# Units of Measurement

I am working on an Urho3D boilerplate template for a blog post and something is confusing me: What are the units of measurement in Urho3D?

Some questions:

1. How big is `Urho3D::Node::SetScale( Urho3D::Vector3::ONE )`? One meter in all directions? One foot in all directions? How about `Urho3D::Terrain::SetSpacing( Urho3D::Vector3::ONE )`?
2. How far is `Urho3D::Camera::SetFarClip( 1 )`? How far is `Urho3D::Camera::SetFarClip( 100 )`? What about `Urho3D::Zone::SetFogStart( 175.0f )`/`Urho3D::Zone::SetFogEnd( 250.0f )`? `Urho3D::Zone::SetBoundingBox( Urho3D::BoundingBox( Urho3D::Sphere( Urho3D::Vector3::ZERO, 200 ) ) )`?
3. How can I tell when something is relative (like `Urho3D::RigidBody::SetFriction()`) as opposed to absolute (like `Urho3D::Node::SetScale()`)? What is the rhyme and reason here?
4. How do the absolute and relative relate to each other?
5. Is it the same in the scripting languages?

To give an example, imagine I wanted to create a map of the real world out of tiles. What `Urho3D::Node::SetScale()` or `Urho3D::Terrain::SetSpacing()` would I use to make sure one meter in the real world is equal to one meter in the game? I assume the answer to that one is based on the number of pixels/width/height in each tile but how does that match up to the numbers input into the above? What is the math there?

It is pretty late here so I hope I was able to phrase this in a way that made sense.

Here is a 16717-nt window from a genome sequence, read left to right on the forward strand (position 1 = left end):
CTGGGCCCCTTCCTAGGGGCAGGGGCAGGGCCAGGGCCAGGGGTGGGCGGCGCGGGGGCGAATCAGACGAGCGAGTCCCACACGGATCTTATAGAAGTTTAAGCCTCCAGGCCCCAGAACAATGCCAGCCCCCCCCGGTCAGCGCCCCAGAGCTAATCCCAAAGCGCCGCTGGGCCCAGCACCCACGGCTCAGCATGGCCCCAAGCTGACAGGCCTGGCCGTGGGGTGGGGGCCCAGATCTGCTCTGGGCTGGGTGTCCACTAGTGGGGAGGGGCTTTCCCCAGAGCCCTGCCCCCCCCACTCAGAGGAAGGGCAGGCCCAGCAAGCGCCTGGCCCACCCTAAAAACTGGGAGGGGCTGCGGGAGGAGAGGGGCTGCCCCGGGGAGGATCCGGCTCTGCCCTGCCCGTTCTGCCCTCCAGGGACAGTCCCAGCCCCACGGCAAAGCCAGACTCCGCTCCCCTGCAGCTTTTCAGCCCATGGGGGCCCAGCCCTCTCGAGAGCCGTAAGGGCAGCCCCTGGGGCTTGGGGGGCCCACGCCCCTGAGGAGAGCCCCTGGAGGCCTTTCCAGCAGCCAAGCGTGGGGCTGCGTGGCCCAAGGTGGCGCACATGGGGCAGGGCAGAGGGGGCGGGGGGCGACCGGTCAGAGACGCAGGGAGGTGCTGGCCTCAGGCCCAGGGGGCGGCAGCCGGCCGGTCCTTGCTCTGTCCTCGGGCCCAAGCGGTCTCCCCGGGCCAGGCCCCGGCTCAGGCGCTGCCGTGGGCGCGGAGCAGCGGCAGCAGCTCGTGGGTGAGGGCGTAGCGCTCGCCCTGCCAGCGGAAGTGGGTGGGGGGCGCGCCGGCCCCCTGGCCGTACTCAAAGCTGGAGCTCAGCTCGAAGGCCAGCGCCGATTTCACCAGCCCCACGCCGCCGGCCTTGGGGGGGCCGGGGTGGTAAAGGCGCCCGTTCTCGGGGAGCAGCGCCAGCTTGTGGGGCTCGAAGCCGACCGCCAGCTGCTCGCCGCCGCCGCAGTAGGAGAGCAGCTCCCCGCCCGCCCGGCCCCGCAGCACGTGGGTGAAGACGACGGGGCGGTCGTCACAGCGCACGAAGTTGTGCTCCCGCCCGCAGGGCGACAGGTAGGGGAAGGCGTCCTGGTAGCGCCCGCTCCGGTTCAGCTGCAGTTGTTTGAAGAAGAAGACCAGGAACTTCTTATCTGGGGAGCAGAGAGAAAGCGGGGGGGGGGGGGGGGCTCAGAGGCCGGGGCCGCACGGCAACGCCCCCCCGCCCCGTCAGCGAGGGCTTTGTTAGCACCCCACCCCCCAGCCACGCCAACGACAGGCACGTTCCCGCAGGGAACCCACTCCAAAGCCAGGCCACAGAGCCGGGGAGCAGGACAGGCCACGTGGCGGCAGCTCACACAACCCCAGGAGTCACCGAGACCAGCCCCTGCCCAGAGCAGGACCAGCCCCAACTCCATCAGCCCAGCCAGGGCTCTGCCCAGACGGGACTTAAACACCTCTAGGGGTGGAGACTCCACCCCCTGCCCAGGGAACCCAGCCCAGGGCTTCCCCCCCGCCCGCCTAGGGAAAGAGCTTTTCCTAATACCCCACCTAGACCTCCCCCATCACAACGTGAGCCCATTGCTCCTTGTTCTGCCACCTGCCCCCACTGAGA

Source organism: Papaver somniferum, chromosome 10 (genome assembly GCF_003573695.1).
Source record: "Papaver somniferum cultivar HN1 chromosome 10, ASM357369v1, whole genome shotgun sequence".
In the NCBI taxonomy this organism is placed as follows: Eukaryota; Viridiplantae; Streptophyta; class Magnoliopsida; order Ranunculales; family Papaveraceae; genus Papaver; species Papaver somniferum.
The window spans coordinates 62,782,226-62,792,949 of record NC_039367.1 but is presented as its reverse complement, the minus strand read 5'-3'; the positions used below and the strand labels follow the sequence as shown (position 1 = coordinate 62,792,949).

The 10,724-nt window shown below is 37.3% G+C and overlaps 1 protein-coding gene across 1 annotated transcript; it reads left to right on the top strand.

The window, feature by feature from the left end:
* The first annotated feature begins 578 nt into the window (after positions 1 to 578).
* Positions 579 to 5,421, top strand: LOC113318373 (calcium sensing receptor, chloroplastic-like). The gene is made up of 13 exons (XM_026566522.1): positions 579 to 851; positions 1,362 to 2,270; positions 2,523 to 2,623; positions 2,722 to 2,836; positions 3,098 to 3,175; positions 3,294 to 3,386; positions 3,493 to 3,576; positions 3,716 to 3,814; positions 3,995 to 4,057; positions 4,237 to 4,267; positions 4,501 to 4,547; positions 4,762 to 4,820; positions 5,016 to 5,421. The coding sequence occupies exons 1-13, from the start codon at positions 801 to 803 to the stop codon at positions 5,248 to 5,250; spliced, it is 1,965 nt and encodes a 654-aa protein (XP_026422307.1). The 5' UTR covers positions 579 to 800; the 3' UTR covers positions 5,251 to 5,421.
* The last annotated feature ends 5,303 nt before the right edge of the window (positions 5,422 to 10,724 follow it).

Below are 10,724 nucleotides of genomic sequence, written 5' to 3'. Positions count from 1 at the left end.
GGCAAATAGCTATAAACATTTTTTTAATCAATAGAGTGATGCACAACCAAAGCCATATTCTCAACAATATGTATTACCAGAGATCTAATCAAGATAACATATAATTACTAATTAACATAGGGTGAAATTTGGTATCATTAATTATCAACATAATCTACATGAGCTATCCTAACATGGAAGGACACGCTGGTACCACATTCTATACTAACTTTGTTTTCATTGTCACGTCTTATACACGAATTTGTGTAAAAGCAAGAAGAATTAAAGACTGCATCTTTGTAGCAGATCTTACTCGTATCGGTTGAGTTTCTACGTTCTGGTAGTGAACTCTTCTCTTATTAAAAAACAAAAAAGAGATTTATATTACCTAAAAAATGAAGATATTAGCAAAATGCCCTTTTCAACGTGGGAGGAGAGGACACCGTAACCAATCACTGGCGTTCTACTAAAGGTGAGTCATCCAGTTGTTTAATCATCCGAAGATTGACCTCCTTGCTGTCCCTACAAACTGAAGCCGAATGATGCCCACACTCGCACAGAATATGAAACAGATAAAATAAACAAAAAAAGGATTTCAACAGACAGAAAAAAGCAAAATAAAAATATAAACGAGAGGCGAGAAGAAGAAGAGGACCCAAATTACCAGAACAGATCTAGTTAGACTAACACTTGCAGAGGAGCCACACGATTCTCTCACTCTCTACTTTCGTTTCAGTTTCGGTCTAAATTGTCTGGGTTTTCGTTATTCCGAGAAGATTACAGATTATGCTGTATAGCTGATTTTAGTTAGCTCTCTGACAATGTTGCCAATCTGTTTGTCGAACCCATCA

Urho’s vectors don’t have units, it’s your application that defines them. For a typical project with physics and roughly human sized entities 1=1m is a reasonable choice. This is what the PhysicsWorld uses as it’s default gravity unit - Earth gravity in m/s^2. But you could easily change that and make your whole game in feet if you wanted, or even inches, etc. As long as you keep all the values consistent you can use whatever scaling you want. Though you may run into precision issues if you go too small or too large, though I at least couldn’t tell you where that will be. My rule of thumb is trying to keep physics objects between about 0.5 and 50, and for my projects meters works well to give me that.

I’m terms of relative vs absolute, you probably just need to read documentation and know a bit of physics. The friction coefficient is a unitless number, for example, relating the normal force to the frictional force. `Node::Scale` is actually relative as well to whatever the parent scale is, unless it’s a top level node, which has Scale=World Scale. The World Scale is relative to whatever your unit choice is, though you also have to know what your model’s scale is too say how that corresponds to what you’ll see on the screen.